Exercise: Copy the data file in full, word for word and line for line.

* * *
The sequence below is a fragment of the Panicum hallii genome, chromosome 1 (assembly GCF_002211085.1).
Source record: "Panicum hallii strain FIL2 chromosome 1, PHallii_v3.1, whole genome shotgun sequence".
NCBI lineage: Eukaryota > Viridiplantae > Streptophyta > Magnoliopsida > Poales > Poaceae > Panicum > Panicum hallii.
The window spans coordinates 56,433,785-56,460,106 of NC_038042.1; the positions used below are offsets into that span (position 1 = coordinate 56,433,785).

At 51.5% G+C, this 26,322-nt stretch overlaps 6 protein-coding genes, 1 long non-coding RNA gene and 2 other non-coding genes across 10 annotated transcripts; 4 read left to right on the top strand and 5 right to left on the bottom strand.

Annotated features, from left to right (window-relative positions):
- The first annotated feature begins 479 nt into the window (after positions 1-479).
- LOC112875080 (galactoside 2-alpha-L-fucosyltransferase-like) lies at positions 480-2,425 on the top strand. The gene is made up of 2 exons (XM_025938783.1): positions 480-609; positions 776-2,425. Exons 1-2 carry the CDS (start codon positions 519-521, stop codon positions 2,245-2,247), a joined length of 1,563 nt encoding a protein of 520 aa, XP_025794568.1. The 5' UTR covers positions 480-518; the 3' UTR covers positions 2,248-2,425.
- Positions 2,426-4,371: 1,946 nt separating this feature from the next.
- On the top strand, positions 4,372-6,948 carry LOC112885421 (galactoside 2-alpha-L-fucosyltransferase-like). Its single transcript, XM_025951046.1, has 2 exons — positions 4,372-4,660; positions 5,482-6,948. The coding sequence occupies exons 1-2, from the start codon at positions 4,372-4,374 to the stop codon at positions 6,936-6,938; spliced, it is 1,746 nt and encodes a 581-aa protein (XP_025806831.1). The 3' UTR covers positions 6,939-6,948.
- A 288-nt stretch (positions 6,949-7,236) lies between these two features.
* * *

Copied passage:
The sequence below is a fragment of the Panicum hallii genome, chromosome 1 (assembly GCF_002211085.1).
Source record: "Panicum hallii strain FIL2 chromosome 1, PHallii_v3.1, whole genome shotgun sequence".
NCBI lineage: Eukaryota > Viridiplantae > Streptophyta > Magnoliopsida > Poales > Poaceae > Panicum > Panicum hallii.
The window spans coordinates 56,433,785-56,460,106 of NC_038042.1; the positions used below are offsets into that span (position 1 = coordinate 56,433,785).

At 51.5% G+C, this 26,322-nt stretch overlaps 6 protein-coding genes, 1 long non-coding RNA gene and 2 other non-coding genes across 10 annotated transcripts; 4 read left to right on the top strand and 5 right to left on the bottom strand.

Annotated features, from left to right (window-relative positions):
- The first annotated feature begins 479 nt into the window (after positions 1-479).
- LOC112875080 (galactoside 2-alpha-L-fucosyltransferase-like) lies at positions 480-2,425 on the top strand. The gene is made up of 2 exons (XM_025938783.1): positions 480-609; positions 776-2,425. Exons 1-2 carry the CDS (start codon positions 519-521, stop codon positions 2,245-2,247), a joined length of 1,563 nt encoding a protein of 520 aa, XP_025794568.1. The 5' UTR covers positions 480-518; the 3' UTR covers positions 2,248-2,425.
- Positions 2,426-4,371: 1,946 nt separating this feature from the next.
- On the top strand, positions 4,372-6,948 carry LOC112885421 (galactoside 2-alpha-L-fucosyltransferase-like). Its single transcript, XM_025951046.1, has 2 exons — positions 4,372-4,660; positions 5,482-6,948. The coding sequence occupies exons 1-2, from the start codon at positions 4,372-4,374 to the stop codon at positions 6,936-6,938; spliced, it is 1,746 nt and encodes a 581-aa protein (XP_025806831.1). The 3' UTR covers positions 6,939-6,948.
- A 288-nt stretch (positions 6,949-7,236) lies between these two features.